What Makes the Most Profitable Franchise in Today’s Franchise Market?

The Franchise market in the U.S. alone boasts over 3,500 franchises and in many states, the true number of franchise opportunities is unknown.  For a buyer working through the decision-making process as to what the best franchise investment might be, this can be a daunting task.

It starts with determining your own skill set and abilities, what have you done in the past that could be leveraged in a new franchise business, what skill sets are you strong in and could be a benefit in the new business, and what would you like to get out of a franchised business investment? 

In most cases, it makes sense to ask someone else to provide an assessment of your abilities, it can be difficult in most cases, to be honest, and without bias.  There are great tools out there which can provide a personality test or professional skills review for you.

Once you have your personal assessment together, you can begin to research which business models fit your profile best.  Some franchise businesses require salesmanship and the ability to be comfortable prospecting for customers while others need an owner operator who has been in retail and managed staff effectively in the past. 

If your evaluation is accurate, you will be able to narrow down your selections of franchise industries and be able to determine which categories might make the most sense for you.  When looking for the most profitable franchise, it is important to recognize that the franchise itself does not inherently produce profitability, regardless of how great of a business model it might be.

It is the combination of a good market, good business model and a good operator that makes franchise systems profitable at the unit level.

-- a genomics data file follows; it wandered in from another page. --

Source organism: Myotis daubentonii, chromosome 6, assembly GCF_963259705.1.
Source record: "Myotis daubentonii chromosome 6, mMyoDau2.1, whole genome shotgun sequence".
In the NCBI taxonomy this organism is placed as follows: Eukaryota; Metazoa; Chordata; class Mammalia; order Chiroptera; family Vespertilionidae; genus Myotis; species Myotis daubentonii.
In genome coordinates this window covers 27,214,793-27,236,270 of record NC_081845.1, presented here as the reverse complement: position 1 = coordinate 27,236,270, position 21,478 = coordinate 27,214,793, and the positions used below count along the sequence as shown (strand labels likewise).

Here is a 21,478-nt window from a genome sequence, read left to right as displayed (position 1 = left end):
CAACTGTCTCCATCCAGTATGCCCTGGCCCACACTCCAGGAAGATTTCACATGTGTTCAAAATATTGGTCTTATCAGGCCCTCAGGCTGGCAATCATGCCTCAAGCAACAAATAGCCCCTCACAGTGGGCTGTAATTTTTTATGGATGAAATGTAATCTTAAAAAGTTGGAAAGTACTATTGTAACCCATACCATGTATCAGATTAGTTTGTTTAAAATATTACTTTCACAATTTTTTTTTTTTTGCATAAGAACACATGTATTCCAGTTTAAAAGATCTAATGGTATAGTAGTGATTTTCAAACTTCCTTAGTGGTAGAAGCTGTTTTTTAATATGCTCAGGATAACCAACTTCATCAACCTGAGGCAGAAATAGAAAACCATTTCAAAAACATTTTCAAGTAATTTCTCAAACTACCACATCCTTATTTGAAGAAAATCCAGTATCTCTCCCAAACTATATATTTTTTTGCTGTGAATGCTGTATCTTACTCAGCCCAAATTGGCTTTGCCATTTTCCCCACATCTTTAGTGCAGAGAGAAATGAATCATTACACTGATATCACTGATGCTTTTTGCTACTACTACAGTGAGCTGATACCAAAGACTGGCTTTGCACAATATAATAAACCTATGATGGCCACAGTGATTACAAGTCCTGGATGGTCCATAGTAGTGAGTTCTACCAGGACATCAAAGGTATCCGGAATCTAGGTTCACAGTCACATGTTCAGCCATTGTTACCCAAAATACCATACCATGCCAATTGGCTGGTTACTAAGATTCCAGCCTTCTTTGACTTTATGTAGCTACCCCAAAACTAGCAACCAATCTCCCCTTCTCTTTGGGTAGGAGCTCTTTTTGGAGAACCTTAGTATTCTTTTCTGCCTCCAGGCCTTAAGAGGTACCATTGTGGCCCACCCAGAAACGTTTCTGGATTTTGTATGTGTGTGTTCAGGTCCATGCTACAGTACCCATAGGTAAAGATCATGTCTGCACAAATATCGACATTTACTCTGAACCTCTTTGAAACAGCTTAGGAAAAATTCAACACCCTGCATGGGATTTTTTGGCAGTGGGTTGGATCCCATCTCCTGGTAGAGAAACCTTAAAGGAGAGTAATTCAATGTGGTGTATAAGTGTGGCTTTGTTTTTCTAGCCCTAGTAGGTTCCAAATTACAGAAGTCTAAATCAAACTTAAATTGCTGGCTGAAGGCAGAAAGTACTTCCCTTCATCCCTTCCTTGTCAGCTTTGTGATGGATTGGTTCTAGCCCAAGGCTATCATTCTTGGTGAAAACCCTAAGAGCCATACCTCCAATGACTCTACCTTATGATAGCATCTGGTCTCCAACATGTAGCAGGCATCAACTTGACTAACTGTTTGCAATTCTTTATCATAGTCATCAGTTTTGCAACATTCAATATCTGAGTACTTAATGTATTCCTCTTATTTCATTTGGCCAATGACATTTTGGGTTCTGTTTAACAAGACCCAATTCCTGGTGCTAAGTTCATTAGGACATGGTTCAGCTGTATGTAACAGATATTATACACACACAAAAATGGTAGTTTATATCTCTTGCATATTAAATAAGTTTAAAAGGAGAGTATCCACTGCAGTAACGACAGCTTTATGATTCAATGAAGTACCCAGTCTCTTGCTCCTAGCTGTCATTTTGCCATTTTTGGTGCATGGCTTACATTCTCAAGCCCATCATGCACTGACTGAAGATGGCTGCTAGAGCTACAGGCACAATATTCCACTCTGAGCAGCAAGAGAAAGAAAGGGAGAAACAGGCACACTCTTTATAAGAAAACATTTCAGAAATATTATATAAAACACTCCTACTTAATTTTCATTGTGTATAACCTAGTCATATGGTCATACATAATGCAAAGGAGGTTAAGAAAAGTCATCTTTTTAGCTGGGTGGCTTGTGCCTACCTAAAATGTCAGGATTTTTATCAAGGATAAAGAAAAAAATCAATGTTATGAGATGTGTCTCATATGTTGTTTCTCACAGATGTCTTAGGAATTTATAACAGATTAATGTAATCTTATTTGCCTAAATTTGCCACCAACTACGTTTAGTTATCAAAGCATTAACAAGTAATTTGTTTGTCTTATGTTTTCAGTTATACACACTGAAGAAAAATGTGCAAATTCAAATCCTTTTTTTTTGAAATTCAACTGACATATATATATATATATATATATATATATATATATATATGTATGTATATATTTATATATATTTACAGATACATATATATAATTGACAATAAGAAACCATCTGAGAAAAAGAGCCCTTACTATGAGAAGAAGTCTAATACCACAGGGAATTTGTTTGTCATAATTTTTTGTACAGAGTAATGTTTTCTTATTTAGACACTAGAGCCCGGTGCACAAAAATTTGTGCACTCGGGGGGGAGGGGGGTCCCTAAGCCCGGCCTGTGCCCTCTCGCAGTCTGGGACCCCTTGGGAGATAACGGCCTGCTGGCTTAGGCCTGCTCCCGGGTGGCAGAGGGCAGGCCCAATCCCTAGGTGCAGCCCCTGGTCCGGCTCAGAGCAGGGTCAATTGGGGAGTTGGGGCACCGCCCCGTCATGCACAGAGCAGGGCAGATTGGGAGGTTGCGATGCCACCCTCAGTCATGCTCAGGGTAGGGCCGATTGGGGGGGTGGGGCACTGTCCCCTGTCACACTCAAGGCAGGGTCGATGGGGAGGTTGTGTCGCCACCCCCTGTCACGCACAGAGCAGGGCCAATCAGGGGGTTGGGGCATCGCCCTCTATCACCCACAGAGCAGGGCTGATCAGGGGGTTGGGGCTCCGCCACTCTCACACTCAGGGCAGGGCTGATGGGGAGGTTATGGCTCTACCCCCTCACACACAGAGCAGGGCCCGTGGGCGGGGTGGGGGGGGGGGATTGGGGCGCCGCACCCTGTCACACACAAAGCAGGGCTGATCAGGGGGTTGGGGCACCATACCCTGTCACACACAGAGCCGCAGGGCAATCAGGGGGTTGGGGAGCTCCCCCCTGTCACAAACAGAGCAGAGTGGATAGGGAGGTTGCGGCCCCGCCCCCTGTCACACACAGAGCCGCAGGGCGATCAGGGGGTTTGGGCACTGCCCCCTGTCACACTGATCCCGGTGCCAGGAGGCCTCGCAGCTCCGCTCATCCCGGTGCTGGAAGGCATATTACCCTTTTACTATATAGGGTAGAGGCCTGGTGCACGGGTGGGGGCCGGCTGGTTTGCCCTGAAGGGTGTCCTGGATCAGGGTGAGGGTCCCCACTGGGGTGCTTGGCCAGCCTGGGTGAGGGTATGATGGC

Now that we have narrowed down our industries, it’s time to review the market segment.  There are several ways to look at “market”, one is the area where you would be operating the business and what customers you would be providing the goods or services to.  You should do extensive research on your area and determine whether that market has the right demographics, income levels and population density to support the franchise businesses you are considering.

Use online data to start your research, sites like www.Score.org are a good start, then get specific with direct research by interviewing business owners and professionals who would have relevant experience related to the business in that market.  The second “market” is the overall industry you are considering entering with the franchised business, food service, cleaning or accounting would be considered in this category. 

You now need to research the potential growth for your industry, competition, and market trends….how will technology affect this industry?  All of these elements could make your franchise more or less profitable and if you don’t do the planning prior to your franchise purchase, you could unknowingly be making the wrong move.

Now it’s time to research the franchises themselves.  You should have a list of at least three concepts that interest you and warrant additional research.  Start by researching any available data on the franchise brand, what has worked, what hasn’t, why have there been failures in the market, and why have some franchises succeeded.